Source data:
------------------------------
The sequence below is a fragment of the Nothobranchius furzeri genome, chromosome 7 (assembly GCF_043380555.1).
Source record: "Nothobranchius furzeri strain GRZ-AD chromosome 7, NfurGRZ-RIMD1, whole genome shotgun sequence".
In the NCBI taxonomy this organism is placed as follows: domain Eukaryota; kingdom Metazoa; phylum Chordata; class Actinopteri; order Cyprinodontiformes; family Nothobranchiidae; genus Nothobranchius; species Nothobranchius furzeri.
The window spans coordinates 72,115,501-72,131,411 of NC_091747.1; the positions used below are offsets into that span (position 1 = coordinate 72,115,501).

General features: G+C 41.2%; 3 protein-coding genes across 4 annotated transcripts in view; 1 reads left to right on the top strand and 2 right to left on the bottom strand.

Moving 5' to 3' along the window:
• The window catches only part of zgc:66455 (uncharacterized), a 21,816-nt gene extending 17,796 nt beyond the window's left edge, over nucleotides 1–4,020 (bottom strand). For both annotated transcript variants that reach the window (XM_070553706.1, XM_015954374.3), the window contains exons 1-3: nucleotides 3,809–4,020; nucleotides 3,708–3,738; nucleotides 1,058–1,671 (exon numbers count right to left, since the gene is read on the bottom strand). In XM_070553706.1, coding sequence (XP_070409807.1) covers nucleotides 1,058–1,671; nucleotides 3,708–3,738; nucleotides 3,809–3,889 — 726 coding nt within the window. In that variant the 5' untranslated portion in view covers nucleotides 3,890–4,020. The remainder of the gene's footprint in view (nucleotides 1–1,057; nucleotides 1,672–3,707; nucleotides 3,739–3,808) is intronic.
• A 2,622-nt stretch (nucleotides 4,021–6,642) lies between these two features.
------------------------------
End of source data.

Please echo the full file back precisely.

The sequence below is a fragment of the Nothobranchius furzeri genome, chromosome 7 (assembly GCF_043380555.1).
Source record: "Nothobranchius furzeri strain GRZ-AD chromosome 7, NfurGRZ-RIMD1, whole genome shotgun sequence".
In the NCBI taxonomy this organism is placed as follows: domain Eukaryota; kingdom Metazoa; phylum Chordata; class Actinopteri; order Cyprinodontiformes; family Nothobranchiidae; genus Nothobranchius; species Nothobranchius furzeri.
The window spans coordinates 72,115,501-72,131,411 of NC_091747.1; the positions used below are offsets into that span (position 1 = coordinate 72,115,501).

General features: G+C 41.2%; 3 protein-coding genes across 4 annotated transcripts in view; 1 reads left to right on the top strand and 2 right to left on the bottom strand.

Moving 5' to 3' along the window:
• The window catches only part of zgc:66455 (uncharacterized), a 21,816-nt gene extending 17,796 nt beyond the window's left edge, over nucleotides 1–4,020 (bottom strand). For both annotated transcript variants that reach the window (XM_070553706.1, XM_015954374.3), the window contains exons 1-3: nucleotides 3,809–4,020; nucleotides 3,708–3,738; nucleotides 1,058–1,671 (exon numbers count right to left, since the gene is read on the bottom strand). In XM_070553706.1, coding sequence (XP_070409807.1) covers nucleotides 1,058–1,671; nucleotides 3,708–3,738; nucleotides 3,809–3,889 — 726 coding nt within the window. In that variant the 5' untranslated portion in view covers nucleotides 3,890–4,020. The remainder of the gene's footprint in view (nucleotides 1–1,057; nucleotides 1,672–3,707; nucleotides 3,739–3,808) is intronic.
• A 2,622-nt stretch (nucleotides 4,021–6,642) lies between these two features.